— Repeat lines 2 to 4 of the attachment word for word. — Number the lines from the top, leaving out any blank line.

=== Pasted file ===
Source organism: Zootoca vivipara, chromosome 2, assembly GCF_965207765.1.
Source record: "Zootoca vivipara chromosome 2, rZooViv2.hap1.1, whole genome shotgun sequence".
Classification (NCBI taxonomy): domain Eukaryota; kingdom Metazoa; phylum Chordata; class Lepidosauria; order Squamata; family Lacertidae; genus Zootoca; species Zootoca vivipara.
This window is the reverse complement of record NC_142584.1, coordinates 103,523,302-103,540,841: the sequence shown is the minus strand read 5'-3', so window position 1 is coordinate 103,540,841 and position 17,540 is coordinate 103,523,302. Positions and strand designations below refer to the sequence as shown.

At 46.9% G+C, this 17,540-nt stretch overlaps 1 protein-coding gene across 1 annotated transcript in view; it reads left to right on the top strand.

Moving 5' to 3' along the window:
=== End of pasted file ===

Source record: "Zootoca vivipara chromosome 2, rZooViv2.hap1.1, whole genome shotgun sequence".
Classification (NCBI taxonomy): domain Eukaryota; kingdom Metazoa; phylum Chordata; class Lepidosauria; order Squamata; family Lacertidae; genus Zootoca; species Zootoca vivipara.
This window is the reverse complement of record NC_142584.1, coordinates 103,523,302-103,540,841: the sequence shown is the minus strand read 5'-3', so window position 1 is coordinate 103,540,841 and position 17,540 is coordinate 103,523,302. Positions and strand designations below refer to the sequence as shown.